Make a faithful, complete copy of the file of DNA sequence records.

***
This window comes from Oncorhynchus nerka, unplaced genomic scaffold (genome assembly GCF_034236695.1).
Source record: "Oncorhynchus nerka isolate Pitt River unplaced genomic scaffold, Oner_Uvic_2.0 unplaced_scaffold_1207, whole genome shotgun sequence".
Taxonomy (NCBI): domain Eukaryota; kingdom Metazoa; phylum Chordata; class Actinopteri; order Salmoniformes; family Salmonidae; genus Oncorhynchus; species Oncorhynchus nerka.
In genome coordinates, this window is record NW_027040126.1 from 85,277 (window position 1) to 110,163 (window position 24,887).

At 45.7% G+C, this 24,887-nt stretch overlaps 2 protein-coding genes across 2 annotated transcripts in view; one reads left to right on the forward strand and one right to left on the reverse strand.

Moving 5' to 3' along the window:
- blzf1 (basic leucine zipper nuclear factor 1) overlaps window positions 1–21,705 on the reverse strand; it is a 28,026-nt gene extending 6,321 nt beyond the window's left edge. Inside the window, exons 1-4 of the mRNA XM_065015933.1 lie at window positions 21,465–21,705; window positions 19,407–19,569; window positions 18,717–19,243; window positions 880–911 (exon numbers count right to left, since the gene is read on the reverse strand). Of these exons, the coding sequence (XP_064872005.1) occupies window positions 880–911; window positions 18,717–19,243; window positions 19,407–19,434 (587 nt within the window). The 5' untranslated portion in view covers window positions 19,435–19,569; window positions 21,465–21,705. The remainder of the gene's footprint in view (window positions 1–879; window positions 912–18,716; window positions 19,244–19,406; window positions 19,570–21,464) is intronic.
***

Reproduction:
This window comes from Oncorhynchus nerka, unplaced genomic scaffold (genome assembly GCF_034236695.1).
Source record: "Oncorhynchus nerka isolate Pitt River unplaced genomic scaffold, Oner_Uvic_2.0 unplaced_scaffold_1207, whole genome shotgun sequence".
Taxonomy (NCBI): domain Eukaryota; kingdom Metazoa; phylum Chordata; class Actinopteri; order Salmoniformes; family Salmonidae; genus Oncorhynchus; species Oncorhynchus nerka.
In genome coordinates, this window is record NW_027040126.1 from 85,277 (window position 1) to 110,163 (window position 24,887).

At 45.7% G+C, this 24,887-nt stretch overlaps 2 protein-coding genes across 2 annotated transcripts in view; one reads left to right on the forward strand and one right to left on the reverse strand.

Moving 5' to 3' along the window:
- blzf1 (basic leucine zipper nuclear factor 1) overlaps window positions 1–21,705 on the reverse strand; it is a 28,026-nt gene extending 6,321 nt beyond the window's left edge. Inside the window, exons 1-4 of the mRNA XM_065015933.1 lie at window positions 21,465–21,705; window positions 19,407–19,569; window positions 18,717–19,243; window positions 880–911 (exon numbers count right to left, since the gene is read on the reverse strand). Of these exons, the coding sequence (XP_064872005.1) occupies window positions 880–911; window positions 18,717–19,243; window positions 19,407–19,434 (587 nt within the window). The 5' untranslated portion in view covers window positions 19,435–19,569; window positions 21,465–21,705. The remainder of the gene's footprint in view (window positions 1–879; window positions 912–18,716; window positions 19,244–19,406; window positions 19,570–21,464) is intronic.